Each jazz instrument in the '50s had a different set of competitive criteria. Trumpet players were about tension and heat, saxophonists about developing a smooth and swinging sound, and pianists about speed and percussive intensity. As for jazz guitarists, rankings often revolved around the taste of the artists' chord and note choices and who could sound most appealing to the ear. Both of these bars were set by the instrument's own rhythm-keeping role and the need to develop soft, elegant backgrounds while accompanying singers.
One of the finest guitarists of the '50s and the pre-rock '60s was Johnny Smith. Most jazz fans know Smith for his 1952 recording of Moonlight in Vermont, a calming interpretation that included airy obligatos by saxophonist Stan Getz. The recording became something of a hit—its dreamy, sleep-walking approach teasing out the song's melodic beauty while echoing the tranquility of suburbia.
Like Paul Desmond, much of Smith's appeal rested with his ability to play the guitar in the upper register, which is catnip for the ear. Smith also had a way of playing that treated space as sound. He did this largely by allowing chords and notes to ring bell-like and drift into a song's vacant spaces. Smith loved the sound of quiet and marveled at how his ringing notes momentarily hung in that space, suspended in mid-air momentarily.
Smith's finest small-group work of the 1950s and early '60s was for the Roost label. All of it has been compiled in one of Mosaic Records' finest sleeper box sets—The Complete Roost Johnny Smith Small Group Sessions. Comprised of eight CDs, the box features Smith's guitar leading some of the most tasteful sidemen and combos of the decade.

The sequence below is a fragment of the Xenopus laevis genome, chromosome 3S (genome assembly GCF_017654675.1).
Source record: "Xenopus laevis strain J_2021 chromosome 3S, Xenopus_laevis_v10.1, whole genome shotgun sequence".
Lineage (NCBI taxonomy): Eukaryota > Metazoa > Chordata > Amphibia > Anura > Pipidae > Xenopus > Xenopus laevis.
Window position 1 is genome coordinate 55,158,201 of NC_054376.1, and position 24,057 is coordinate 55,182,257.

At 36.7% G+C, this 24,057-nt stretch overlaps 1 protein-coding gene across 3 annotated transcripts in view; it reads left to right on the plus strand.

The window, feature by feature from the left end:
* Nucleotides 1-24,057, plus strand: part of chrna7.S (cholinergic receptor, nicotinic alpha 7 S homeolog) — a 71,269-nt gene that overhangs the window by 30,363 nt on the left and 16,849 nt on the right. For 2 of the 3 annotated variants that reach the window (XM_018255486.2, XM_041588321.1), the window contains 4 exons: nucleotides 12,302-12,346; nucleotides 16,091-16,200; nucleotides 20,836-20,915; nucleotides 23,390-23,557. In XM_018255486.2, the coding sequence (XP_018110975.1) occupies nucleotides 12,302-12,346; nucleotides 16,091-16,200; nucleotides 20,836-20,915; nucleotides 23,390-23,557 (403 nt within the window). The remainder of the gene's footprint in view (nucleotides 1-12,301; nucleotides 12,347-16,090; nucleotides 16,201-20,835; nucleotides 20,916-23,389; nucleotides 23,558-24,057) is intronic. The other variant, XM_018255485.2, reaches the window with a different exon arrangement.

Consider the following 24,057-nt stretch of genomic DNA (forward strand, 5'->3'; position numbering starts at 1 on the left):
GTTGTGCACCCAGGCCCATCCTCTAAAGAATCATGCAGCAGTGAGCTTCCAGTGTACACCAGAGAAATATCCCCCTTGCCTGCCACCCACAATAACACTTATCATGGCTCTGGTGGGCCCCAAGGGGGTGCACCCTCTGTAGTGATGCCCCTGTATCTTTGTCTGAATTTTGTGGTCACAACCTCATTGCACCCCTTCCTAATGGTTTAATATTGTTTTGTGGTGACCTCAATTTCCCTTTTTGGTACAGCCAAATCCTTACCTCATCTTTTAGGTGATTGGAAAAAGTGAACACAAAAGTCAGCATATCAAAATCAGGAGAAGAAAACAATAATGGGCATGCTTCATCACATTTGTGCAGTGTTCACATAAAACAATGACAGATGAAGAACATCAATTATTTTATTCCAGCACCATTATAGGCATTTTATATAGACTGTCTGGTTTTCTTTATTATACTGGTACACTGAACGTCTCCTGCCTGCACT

Listening to this box from beginning to end is like watching a light snowfall from inside a warm house. Smith's single lines never crowd space but work with silence to let you hear notes from all sides. They also tended to flurry with beauty, some notes going up while others come down. His dancing notes and chords are exquisite.
Many people think of Smith as an easy-listening player, largely as a result of his initial recordings for Roost in 1952. But if this box proves anything, it's that Smith could turn any song into a work of art. Standard after standard here is given Smith's gentle rocking-chair approach, and there's plenty of inventiveness and hard swinging inside each track. There also isn't any filler here. Like Mosaic's The Complete Roost Sonny Stitt Studio Sessions, every one of the 178 tracks features Smith at his artful best.
Wait Till You See Her from 1955 is a solo track, giving Smith a chance to show off how he put together pretty chords interrupted occasionally by skittish lines. Smith takes off on 'S Wonderful in 1955 and There's a Small Hotel in 1957, showing off his uptempo bop chops. Angel Eyes from 1957 is easily one of the finest instrumental workings of this saloon song. A 1959 Moonlight in Vermont gives Smith a chance to top himself—and he does. And Smith on Grant Avenue (1958) from Flower Drum Song gives the whimsical show tune a mid-tempo, Shearing-esque touch.
Even into the early '60s, Smith retained this style, though he seems to move down the guitar neck a bit. Misty (1961), Old Folks (1962) and Lil Darlin' (1964) demonstrate a certain maturity, but in the process his chords only grew in size and impact. Fortunately, he still seemed to be strumming the strings with a feather.
This may be the only eight CD box set that sounds like a single album. There are no brain-freeze out-there detours or sticky commercial entries. It's track after track of the same kitten-stroking sound that made Moonlight in Vermont so popular and Smith famous.
Johnny Smith turned 90 in June.
JazzWax tracks: You'll find The Complete Roost Johnny Smith Small Group Sessions from Mosaic Records here. Last I checked, this set is running out.
Jazzwax clip: Here's Johnny Smith in August 1953 with Paul Quinichette (ts), Sanford Gold (p), Arnold Fishkin (b) and Don Lamond (d) playing Cherokee...